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Reference : UMR5672-FABMON-004
Workplace : LYON 07
Date of publication : Monday, October 4, 2021
Scientific Responsible name : Fabien Montel
Type of Contract : PhD Student contract / Thesis offer
Contract Period : 36 months
Start date of the thesis : 1 November 2021
Proportion of work : Full time
Remuneration : 2 135,00 € gross monthly
Description of the thesis topic
Biological pores are essential actors in cell function. For example, ion channels are responsible for the transmission of neuronal information while the nuclear pore has an essential role in the regulation of gene expression [1,2]. Their dysfunction is implicated in acute or chronic diseases (cancer, Charcot disease) and viral infections (HIV, HBV). One of their most remarkable properties is the selectivity of these nanofluidic channels and their ability to select from the complex mixture that is the cellular medium only the molecule that must be transported and the direction of this transport.
In the case of pores involved in the transport of macromolecules such as the nuclear pore (Figure left) which regulates exchanges between the nucleus and the cytoplasm, it has been shown that selectively transported species carry a peptide signal (NLS, nuclear localization signal) which induces a higher affinity for a transporter and ultimately the central channel of the nuclear pore .
The wide variety of proteins with significant affinity for the nuclear pore raises the question of the robustness of this mechanism. For example, how sensitive is the phenomenon to changes in the concentration of one of the competitors on the material flow of a particular species? Surprisingly, recent theoretical work has shown that a molecule can exhibit a higher translocation rate in the presence of competing molecules and that there is a flux optimum for a particular affinity [3,4].
In this project we propose to use a nuclear pore mimetic approach to measure the effect of multi-species competition at the pore entrance on the selectivity and flux of molecules through the pore. We will use artificial functionalized nanoporous membranes to reproduce the essential elements of this phenomenon. We will then measure the link between affinity for the nanopore and the ability to maintain a high flux of material through the pore. The measurement of the translocation frequency will be performed at the single molecule scale by Zero Mode waveguide, a highly parallelized optical near-field method developed in the team (Figure right, [5,6]). Our results will allow the construction of a quantitative and detailed representation of the impact of competition between several actors at the pore entrance on the translocation energy landscape across the nanopore.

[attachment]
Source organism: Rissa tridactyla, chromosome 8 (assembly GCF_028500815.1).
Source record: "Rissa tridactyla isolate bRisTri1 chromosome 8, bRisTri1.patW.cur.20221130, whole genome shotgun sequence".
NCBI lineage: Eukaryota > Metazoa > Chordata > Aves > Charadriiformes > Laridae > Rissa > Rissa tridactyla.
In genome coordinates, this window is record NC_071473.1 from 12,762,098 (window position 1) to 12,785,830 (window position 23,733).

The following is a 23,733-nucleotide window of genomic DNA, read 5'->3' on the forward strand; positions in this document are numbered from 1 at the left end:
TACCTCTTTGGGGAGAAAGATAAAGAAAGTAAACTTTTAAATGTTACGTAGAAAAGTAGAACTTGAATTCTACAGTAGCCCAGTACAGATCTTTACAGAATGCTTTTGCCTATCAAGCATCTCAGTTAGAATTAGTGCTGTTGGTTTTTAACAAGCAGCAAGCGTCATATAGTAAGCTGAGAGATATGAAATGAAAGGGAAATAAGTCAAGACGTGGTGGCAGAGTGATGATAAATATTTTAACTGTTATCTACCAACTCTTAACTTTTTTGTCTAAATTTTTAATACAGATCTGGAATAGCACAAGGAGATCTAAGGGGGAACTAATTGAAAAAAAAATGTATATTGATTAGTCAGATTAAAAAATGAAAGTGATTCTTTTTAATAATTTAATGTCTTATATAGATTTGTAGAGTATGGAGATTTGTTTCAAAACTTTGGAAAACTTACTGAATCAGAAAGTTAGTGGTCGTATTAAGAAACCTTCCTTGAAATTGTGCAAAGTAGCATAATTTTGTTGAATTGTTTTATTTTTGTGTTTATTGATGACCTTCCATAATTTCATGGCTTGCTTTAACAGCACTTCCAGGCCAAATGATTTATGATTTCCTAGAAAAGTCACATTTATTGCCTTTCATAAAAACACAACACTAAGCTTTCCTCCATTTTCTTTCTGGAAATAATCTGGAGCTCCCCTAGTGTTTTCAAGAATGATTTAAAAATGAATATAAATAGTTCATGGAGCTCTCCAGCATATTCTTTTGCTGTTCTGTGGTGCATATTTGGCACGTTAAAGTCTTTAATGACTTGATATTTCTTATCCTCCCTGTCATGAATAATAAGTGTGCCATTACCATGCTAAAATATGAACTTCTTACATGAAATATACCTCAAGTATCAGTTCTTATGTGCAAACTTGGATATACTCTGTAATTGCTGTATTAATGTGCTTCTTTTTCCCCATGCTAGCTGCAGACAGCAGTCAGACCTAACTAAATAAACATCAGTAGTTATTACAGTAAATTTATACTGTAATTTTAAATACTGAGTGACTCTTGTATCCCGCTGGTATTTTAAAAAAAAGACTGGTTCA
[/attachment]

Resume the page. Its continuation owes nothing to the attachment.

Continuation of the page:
1. The nuclear pore complex and nuclear transport. Wente SR, Rout MP. Cold Spring Harb Perspect Biol. 2010 Oct;2(10):a000562.
2. Nuclear pore complex plasticity during developmental process as revealed by super-resolution microscopy. Selles J , Penrad-Mobayed M, Guillaume C, Fuger A, Auvray L, Faklaris O, Montel F. Scientific Reports 7 (14732) NOV 7 2017
3. Enhancement of transport selectivity through nano-channels by non-specific competition. Zilman A, Di Talia S, Jovanovic-Talisman T, Chait BT, Rout MP, Magnasco MO. PLoS Comput Biol. 2010 Jun 10;6(6):e1000804.
4. Efficiency, selectivity, and robustness of nucleocytoplasmic transport. Zilman A, Di Talia S, Chait BT, Rout MP, Magnasco MO. PLoS Comput Biol. 2007 Jul;3(7):e125.
5. Zero-mode waveguide detection of flow-driven DNA translocation through nanopores. Auger T, Mathé J, Viasnoff V, Charron G, Di Meglio JM, Auvray L, Montel F. Phys Rev Lett. 2014 Jul 11;113(2):028302.
6. Zero-Mode Waveguide Detection of DNA Translocation Through FIB-organised Arrays of Engineered Nanopores. Auger T, Bourhis E, Donnez J, Durnez A, Di Meglio J-M, Auvray L, Montel F, Yates J, Gierak J. Microelectronic Engineering 187, 90-94 (2018)
Activities of the Physics Laboratory cover various fields, from statistical physics to hydrodynamic turbulence, including also mathematical physics and signal processing but also soft and condensed matter. This multidisciplinary approach is particularly fostered by the strong association with the physics teaching activities at ENS de Lyon.
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